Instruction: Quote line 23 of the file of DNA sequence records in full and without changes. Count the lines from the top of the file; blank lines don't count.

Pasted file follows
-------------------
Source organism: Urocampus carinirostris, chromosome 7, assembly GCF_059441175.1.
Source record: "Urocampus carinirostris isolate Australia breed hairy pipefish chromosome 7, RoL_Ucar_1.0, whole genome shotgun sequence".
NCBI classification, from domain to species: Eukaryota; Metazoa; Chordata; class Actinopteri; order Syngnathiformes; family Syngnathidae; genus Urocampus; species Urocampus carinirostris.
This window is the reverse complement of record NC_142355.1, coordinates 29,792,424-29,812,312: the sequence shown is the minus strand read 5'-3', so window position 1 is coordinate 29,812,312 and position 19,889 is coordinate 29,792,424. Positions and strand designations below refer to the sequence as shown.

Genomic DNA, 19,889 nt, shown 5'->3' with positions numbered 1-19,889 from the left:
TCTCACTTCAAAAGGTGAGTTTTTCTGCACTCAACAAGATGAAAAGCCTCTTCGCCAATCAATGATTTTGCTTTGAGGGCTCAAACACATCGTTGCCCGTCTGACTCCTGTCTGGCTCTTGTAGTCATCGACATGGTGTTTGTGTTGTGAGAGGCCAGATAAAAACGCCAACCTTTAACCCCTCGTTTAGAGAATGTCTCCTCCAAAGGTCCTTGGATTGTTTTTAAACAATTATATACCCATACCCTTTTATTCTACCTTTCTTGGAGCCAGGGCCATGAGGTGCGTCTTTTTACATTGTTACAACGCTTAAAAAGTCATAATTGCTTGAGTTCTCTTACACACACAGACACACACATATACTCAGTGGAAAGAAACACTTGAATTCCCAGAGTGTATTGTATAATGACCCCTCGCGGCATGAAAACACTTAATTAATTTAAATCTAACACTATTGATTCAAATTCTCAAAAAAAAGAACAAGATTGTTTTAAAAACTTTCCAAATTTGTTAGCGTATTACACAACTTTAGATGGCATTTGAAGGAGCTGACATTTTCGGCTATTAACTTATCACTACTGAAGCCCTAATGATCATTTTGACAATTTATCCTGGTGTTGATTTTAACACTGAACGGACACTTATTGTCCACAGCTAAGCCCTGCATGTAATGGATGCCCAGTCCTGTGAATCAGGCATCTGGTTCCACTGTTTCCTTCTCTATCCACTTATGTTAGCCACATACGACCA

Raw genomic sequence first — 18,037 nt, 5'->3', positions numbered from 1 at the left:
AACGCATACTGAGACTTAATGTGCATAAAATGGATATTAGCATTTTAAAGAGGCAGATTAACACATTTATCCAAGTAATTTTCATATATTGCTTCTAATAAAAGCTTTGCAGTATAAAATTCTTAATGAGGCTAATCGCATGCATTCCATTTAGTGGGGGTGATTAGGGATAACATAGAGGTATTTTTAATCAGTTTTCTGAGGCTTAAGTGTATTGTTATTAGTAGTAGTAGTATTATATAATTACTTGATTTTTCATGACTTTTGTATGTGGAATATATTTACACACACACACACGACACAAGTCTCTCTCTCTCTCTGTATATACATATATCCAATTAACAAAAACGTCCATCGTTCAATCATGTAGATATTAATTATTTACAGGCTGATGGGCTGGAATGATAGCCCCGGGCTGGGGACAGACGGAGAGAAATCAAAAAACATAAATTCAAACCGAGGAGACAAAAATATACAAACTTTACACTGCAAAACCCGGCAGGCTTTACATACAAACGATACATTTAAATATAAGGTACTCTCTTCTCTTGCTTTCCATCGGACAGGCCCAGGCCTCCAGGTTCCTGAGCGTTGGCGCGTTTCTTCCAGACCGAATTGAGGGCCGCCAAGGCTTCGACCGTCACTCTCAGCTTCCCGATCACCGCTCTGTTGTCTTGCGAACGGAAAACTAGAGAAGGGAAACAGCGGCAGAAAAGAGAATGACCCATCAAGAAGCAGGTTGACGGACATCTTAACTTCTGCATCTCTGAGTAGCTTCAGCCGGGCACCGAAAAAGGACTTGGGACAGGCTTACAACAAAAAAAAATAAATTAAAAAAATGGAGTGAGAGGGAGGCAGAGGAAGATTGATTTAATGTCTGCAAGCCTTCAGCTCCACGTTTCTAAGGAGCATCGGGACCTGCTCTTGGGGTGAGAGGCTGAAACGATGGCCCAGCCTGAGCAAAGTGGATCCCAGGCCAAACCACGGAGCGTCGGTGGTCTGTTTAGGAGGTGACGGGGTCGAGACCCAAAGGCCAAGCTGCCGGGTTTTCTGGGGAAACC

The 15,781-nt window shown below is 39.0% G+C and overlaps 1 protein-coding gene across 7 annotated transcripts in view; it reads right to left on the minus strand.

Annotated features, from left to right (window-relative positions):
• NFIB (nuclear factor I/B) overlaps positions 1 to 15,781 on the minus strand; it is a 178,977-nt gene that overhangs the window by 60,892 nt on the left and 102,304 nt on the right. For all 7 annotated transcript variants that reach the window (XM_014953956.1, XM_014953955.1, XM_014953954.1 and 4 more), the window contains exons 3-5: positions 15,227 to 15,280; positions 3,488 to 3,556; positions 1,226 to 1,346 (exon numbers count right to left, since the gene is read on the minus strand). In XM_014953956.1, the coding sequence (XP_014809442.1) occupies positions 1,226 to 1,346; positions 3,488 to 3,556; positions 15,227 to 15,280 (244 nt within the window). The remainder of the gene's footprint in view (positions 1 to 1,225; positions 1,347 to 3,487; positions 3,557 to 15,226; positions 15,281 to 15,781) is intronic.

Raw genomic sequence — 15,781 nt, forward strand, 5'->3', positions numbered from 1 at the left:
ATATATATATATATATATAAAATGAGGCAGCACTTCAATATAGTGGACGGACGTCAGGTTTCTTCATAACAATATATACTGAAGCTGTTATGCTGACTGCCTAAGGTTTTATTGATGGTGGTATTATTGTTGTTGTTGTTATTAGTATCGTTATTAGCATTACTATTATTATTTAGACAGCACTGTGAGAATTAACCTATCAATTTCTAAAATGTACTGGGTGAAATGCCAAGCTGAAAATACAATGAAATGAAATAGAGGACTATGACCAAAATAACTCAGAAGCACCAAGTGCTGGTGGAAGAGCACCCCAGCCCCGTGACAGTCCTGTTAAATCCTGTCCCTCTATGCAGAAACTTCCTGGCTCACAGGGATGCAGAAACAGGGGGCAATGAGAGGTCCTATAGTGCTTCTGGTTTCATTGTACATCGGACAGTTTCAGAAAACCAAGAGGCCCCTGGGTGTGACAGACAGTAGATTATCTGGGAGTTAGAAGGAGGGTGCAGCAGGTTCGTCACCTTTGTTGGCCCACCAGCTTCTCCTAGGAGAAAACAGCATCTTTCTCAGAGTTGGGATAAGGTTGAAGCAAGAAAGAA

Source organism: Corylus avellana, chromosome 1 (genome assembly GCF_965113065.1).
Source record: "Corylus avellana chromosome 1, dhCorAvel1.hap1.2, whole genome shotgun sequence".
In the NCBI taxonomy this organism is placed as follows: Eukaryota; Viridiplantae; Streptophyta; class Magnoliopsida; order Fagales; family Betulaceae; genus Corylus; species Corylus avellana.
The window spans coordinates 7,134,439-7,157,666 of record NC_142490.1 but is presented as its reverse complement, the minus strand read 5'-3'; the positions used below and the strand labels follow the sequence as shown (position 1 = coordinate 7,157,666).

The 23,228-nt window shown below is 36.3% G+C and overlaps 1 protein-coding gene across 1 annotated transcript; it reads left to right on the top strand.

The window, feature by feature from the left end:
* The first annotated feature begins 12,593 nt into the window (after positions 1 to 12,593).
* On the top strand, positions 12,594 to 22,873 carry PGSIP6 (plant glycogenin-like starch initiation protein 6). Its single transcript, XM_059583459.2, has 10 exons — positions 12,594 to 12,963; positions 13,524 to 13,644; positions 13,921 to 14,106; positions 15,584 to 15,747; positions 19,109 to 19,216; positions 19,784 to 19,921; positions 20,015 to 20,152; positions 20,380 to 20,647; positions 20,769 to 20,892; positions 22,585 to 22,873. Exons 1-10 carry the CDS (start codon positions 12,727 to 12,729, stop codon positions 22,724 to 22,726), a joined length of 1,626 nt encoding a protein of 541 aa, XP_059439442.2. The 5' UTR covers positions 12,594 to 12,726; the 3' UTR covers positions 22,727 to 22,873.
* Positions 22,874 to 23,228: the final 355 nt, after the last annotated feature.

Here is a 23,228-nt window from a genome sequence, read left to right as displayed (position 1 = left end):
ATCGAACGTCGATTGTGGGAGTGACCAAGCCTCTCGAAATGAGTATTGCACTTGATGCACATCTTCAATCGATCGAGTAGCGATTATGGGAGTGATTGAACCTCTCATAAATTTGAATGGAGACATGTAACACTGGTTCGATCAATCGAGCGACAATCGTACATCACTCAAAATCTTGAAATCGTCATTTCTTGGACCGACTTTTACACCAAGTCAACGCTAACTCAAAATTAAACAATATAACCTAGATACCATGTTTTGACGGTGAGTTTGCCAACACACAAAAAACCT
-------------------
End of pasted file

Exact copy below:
Here is a 23,228-nt window from a genome sequence, read left to right as displayed (position 1 = left end):